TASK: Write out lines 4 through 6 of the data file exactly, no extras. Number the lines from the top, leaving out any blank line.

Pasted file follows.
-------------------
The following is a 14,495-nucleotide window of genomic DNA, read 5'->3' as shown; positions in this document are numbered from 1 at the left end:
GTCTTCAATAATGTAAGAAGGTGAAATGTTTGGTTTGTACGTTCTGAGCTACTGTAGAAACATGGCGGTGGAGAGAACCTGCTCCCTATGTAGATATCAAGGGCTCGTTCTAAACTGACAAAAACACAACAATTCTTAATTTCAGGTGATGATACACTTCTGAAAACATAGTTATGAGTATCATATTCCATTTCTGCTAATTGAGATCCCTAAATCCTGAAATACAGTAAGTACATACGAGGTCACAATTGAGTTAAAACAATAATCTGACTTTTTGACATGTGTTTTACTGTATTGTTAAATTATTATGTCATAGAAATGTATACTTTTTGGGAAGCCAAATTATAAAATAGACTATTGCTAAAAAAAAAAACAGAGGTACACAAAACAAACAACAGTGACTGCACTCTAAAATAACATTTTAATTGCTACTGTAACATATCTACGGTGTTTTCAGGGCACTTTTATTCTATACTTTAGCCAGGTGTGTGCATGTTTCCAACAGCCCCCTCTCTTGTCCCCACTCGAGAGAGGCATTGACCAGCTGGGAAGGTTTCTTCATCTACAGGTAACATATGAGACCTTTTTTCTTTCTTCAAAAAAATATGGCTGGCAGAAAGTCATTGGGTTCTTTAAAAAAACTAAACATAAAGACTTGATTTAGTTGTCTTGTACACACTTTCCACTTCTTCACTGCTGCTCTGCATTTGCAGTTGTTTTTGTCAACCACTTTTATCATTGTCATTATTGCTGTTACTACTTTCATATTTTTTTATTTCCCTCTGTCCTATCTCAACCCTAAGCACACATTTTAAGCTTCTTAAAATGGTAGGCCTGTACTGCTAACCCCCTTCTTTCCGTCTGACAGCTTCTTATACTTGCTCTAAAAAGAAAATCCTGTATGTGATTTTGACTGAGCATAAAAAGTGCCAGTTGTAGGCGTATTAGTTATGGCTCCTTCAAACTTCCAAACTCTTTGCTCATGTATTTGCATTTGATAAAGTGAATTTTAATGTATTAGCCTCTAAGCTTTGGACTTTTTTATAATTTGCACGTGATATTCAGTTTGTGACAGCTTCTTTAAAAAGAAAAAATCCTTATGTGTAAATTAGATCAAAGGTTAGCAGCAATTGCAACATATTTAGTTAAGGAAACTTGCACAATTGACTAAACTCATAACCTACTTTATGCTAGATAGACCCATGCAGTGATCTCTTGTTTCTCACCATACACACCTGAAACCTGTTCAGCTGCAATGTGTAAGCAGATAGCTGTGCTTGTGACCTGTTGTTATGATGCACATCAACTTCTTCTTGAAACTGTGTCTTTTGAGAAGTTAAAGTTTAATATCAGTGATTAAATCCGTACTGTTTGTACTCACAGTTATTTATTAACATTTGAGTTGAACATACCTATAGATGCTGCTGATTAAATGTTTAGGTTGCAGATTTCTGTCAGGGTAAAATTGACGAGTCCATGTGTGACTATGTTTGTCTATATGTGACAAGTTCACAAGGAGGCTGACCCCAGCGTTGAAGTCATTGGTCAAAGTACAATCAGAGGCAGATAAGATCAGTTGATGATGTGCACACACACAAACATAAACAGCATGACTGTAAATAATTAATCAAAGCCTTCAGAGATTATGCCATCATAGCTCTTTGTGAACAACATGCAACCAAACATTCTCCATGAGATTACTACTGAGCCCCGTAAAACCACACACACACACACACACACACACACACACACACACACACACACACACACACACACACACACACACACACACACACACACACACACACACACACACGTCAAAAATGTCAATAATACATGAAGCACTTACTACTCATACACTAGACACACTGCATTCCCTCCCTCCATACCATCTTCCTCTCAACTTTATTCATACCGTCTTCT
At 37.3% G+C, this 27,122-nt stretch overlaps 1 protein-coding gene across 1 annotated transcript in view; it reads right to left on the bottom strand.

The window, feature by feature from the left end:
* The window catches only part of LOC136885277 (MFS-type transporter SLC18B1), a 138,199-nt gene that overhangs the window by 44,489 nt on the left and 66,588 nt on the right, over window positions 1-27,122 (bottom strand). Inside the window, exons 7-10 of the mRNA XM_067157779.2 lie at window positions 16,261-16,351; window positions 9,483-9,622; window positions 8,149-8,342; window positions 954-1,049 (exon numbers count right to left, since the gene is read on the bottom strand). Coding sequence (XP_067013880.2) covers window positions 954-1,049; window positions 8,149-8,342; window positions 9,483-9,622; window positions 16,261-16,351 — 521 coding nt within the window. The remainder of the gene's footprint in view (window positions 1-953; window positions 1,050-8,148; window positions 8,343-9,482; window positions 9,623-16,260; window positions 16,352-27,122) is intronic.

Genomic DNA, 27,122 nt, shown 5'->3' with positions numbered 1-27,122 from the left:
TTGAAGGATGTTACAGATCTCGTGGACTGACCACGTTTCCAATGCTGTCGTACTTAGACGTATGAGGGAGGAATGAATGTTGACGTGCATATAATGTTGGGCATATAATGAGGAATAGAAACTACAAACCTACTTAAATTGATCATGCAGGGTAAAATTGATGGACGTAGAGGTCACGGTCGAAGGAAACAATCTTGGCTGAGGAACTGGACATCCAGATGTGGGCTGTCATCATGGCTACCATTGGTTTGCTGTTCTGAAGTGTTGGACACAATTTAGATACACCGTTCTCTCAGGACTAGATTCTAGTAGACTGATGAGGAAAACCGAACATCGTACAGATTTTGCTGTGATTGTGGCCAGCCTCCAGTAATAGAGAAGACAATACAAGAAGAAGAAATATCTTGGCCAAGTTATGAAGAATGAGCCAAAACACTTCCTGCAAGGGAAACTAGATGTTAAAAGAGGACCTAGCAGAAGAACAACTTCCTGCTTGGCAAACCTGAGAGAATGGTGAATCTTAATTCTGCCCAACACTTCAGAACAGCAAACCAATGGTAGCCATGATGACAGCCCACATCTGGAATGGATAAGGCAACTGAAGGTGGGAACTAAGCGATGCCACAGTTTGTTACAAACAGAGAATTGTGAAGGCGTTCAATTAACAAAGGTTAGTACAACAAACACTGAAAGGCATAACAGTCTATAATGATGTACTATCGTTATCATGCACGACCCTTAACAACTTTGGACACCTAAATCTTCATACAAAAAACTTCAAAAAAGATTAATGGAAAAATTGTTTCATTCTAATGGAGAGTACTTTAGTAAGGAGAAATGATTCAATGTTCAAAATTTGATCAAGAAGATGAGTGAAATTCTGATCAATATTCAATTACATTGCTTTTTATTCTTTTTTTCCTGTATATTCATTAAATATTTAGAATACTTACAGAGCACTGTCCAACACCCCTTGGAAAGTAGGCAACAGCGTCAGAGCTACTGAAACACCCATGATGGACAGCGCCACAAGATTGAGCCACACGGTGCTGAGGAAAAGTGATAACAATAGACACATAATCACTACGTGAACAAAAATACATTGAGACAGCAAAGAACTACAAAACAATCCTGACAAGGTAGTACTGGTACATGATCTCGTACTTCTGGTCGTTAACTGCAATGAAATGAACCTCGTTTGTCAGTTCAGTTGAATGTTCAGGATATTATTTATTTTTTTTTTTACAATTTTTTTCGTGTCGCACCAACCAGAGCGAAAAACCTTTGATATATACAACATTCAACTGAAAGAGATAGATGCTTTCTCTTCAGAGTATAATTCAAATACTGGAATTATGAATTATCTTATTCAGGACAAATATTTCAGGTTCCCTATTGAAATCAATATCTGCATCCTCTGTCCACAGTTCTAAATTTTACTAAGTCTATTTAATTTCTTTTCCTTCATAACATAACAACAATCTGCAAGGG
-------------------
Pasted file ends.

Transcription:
The window, feature by feature from the left end:
* The window catches only part of LOC136885277 (MFS-type transporter SLC18B1), a 138,199-nt gene that overhangs the window by 44,489 nt on the left and 66,588 nt on the right, over window positions 1-27,122 (bottom strand). Inside the window, exons 7-10 of the mRNA XM_067157779.2 lie at window positions 16,261-16,351; window positions 9,483-9,622; window positions 8,149-8,342; window positions 954-1,049 (exon numbers count right to left, since the gene is read on the bottom strand). Coding sequence (XP_067013880.2) covers window positions 954-1,049; window positions 8,149-8,342; window positions 9,483-9,622; window positions 16,261-16,351 — 521 coding nt within the window. The remainder of the gene's footprint in view (window positions 1-953; window positions 1,050-8,148; window positions 8,343-9,482; window positions 9,623-16,260; window positions 16,352-27,122) is intronic.

Genomic DNA, 27,122 nt, shown 5'->3' with positions numbered 1-27,122 from the left: